With that in mind, oil analyst Helen Campbell, author of the report Top Frontier Oil Countries, has identified the best areas for new exploration. The Gulf of Mexico remains important (regardless of the BP spill), but the costs involved mean this is only really feasible for oil majors. But there are lots of other regions suited to smaller explorers.

Six of the most promising oil exploration regions

West Africa

"Every company I know of is active in West Africa," says analyst Fadel Gheit of Oppenheimer & Co. No wonder it has oil in abundance. Nigeria and Angola, both members of oil cartel Opec, each produce about two million barrels a day. They are major suppliers to America and China. A quarter of total US energy imports are forecast to come from the Gulf of Guinea by 2020.

Now other countries want to get in on the act. Sierra Leone and the Ivory Coast each see oil revenues as a means of financing recoveries from recent civil wars.

The International Monetary Fund (IMF) estimates that Ghana could earn about $1bn a year from its oil production, which is expected to start at the end of this year. BP, Chevron, Total and ExxonMobil all have off-shore oil projects in Angola, while further south the Russian gas producer Sintezneftegaz has made a giant discovery off the coast of Namibia.

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The region has one particular attraction. Offshore rigs are out of reach of on-shore terrorists. As Philippe de Pontet of political-risk advisers Eurasia puts it, such projects allow energy firms to "avoid the civil wars and ethnic violence that have plagued [Africa], often fuelled by unequal distribution of resource wealth". The oil can then be shipped to eager foreign customers without ever touching dry land.

Western Sahara

One of the world's most sparsely populated territories, the focus of attention here is the Boujdour Block, a 27 million-acre area that stretches from the Sahara's cliff-lined shores to depths of more than 10,000 feet in the Atlantic Ocean. This could contain oil and gas in line with the significant quantities found in neighbouring Mauritania, although for the time being nobody knows.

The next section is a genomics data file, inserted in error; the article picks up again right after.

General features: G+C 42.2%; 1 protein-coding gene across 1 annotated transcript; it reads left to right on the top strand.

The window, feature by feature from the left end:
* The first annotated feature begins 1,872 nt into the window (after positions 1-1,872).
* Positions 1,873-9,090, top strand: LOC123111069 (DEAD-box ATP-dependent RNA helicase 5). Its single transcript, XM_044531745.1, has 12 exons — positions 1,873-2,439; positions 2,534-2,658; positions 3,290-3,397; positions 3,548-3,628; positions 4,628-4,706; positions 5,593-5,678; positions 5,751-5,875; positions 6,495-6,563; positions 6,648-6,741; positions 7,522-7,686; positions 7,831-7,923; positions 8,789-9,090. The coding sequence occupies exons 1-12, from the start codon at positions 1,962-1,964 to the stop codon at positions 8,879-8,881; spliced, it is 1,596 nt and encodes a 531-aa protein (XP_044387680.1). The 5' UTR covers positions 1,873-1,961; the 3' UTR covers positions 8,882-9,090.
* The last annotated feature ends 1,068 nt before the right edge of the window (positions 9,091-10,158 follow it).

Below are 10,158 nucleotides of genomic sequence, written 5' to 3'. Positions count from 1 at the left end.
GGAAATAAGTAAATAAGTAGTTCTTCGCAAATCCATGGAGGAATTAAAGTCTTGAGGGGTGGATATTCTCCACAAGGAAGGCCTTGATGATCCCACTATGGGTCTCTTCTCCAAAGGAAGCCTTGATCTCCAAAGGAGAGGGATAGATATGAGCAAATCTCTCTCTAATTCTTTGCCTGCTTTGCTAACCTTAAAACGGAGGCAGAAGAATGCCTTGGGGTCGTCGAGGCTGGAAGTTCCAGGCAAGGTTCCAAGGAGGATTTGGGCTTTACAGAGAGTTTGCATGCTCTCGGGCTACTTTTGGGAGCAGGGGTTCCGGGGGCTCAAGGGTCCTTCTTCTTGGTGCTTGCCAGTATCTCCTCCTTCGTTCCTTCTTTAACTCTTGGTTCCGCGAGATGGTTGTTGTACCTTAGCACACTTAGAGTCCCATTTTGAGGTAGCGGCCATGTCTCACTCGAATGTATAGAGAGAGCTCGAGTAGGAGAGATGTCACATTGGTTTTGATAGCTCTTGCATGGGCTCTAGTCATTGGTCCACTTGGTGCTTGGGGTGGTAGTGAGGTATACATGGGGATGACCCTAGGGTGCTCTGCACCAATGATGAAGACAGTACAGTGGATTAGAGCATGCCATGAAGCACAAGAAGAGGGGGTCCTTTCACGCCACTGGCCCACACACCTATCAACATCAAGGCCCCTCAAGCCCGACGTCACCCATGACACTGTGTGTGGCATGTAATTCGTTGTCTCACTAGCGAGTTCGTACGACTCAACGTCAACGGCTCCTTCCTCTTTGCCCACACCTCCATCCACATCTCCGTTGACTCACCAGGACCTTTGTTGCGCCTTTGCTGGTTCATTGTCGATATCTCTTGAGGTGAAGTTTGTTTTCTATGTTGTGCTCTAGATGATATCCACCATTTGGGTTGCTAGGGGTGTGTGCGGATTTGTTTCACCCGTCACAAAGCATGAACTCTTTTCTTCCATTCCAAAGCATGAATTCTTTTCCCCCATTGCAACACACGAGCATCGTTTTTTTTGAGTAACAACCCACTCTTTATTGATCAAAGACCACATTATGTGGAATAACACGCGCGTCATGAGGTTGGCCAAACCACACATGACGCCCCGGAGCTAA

That's because in 1975 Morocco occupied this former Spanish colony. Under pressure from the United Nations, oil companies in Western Sahara, including Total, withdrew. According to explorer Kosmos Energy, which is now trying to bring partners into the region, Boujdour's "large structural closures" offer a "company-making frontier exploration opportunity". But while Morocco is happy to award exploration licences, the dispute over Western Sahara's legal status (the Algerian-backed Polisario Front also lays claim to the territory) is deterring all but the boldest bounty hunters. These include San Leon Energy (Aim: SLE), which I'll discuss further in the box on page 24.

The Falkland Islands

News of Rockhopper's oil strike has confirmed what many geologists, headed by Phil Richards of the British Geological Survey, have believed for years. It proved that these sub-sea sedimentary basins, which were uplifted and folded as the African continent shifted away from the South American continent to leave the Falklands Islands stranded out at sea, contain oil.

Reserves have been estimated at 60 billion barrels. That would be enough to catapult these tiny islands, with their population of just three thousand people, into ninth place on the top-ten list of the world's oil owners, behind Russia, but ahead of Libya. Resources giant BHP Billiton has formed a joint venture with the area's largest licence holder, Falkland Oil & Gas (Aim: FOGL). But the oil majors have so far been deterred by the remote location, the extraction challenges, and the likely reaction of Argentina. However, further finds in the current drilling campaign are likely to tempt the majors into the region.